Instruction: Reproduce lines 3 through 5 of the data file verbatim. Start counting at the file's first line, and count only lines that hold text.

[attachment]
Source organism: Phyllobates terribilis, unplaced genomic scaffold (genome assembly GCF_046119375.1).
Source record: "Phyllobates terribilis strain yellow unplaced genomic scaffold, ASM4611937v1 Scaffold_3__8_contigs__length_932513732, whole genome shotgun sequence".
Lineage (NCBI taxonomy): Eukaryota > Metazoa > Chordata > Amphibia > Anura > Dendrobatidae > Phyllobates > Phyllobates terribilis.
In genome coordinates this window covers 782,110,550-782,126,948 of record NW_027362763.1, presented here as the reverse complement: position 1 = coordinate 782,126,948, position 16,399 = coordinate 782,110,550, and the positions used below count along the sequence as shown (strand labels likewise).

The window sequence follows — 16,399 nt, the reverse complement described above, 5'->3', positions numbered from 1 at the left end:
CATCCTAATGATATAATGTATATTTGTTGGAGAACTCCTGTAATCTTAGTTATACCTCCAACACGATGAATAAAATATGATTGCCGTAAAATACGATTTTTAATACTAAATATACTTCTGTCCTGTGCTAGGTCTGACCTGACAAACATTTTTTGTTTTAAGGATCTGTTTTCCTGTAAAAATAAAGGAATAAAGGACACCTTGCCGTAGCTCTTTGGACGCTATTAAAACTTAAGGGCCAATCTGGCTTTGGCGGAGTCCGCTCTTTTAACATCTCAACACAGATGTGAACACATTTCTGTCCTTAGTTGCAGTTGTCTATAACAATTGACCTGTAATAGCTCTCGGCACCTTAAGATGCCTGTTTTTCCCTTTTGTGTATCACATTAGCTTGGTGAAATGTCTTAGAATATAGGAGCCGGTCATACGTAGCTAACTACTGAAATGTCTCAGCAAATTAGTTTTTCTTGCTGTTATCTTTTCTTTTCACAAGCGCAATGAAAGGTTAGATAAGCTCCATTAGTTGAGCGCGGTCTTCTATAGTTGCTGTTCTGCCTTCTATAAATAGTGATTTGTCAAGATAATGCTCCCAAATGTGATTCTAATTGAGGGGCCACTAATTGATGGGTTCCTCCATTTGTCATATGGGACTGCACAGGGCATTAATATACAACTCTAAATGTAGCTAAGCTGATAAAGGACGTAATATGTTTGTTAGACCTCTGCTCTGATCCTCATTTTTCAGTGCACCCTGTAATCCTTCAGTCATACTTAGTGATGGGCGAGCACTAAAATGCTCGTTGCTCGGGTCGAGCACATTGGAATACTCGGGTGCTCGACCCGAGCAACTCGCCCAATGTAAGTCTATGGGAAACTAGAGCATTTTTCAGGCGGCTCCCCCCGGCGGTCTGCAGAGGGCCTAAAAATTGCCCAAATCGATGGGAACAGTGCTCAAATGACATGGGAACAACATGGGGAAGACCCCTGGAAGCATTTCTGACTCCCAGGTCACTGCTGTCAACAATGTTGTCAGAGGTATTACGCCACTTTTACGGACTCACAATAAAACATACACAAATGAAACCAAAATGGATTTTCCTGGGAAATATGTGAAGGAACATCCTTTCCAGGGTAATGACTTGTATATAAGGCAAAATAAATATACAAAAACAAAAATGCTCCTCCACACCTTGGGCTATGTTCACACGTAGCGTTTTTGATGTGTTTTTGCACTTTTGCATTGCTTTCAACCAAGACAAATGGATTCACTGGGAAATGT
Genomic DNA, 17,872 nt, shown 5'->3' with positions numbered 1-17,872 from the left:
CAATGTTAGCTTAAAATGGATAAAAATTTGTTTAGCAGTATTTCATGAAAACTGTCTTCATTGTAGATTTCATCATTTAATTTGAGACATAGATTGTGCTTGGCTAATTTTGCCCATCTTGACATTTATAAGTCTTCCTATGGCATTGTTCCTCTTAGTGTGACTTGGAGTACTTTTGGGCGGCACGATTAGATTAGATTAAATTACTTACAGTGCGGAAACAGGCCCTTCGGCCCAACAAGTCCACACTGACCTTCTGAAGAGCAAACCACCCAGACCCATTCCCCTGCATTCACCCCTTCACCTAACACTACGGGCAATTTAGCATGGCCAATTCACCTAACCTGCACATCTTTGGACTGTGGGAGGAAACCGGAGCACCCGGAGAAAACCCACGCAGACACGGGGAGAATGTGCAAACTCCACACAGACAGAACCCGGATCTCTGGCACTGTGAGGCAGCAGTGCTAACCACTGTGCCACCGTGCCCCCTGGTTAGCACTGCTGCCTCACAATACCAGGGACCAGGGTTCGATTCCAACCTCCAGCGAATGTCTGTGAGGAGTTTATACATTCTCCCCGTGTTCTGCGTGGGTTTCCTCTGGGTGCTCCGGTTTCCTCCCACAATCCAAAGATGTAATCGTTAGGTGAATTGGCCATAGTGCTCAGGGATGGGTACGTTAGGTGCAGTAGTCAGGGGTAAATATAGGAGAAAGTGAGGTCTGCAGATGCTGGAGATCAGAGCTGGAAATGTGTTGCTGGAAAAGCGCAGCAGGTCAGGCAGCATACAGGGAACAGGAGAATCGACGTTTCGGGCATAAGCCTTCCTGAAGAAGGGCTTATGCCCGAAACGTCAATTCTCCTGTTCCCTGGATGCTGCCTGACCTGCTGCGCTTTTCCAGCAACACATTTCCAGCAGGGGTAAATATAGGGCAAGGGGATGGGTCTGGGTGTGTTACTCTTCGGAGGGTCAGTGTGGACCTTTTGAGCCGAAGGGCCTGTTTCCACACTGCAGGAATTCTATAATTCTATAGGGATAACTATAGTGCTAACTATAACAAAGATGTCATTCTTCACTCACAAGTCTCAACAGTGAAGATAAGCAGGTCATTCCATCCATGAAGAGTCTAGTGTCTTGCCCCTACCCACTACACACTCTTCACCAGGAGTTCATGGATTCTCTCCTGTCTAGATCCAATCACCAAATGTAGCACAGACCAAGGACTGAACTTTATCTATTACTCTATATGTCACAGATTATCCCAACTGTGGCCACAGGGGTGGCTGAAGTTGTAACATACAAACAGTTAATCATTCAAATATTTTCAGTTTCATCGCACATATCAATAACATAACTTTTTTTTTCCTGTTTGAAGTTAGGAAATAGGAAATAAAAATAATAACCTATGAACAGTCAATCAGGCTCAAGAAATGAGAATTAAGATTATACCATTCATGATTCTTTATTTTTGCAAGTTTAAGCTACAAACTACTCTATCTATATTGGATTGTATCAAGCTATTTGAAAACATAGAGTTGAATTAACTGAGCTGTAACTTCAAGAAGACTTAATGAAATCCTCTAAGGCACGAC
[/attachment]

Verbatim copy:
Lineage (NCBI taxonomy): Eukaryota > Metazoa > Chordata > Amphibia > Anura > Dendrobatidae > Phyllobates > Phyllobates terribilis.
In genome coordinates this window covers 782,110,550-782,126,948 of record NW_027362763.1, presented here as the reverse complement: position 1 = coordinate 782,126,948, position 16,399 = coordinate 782,110,550, and the positions used below count along the sequence as shown (strand labels likewise).

The window sequence follows — 16,399 nt, the reverse complement described above, 5'->3', positions numbered from 1 at the left end: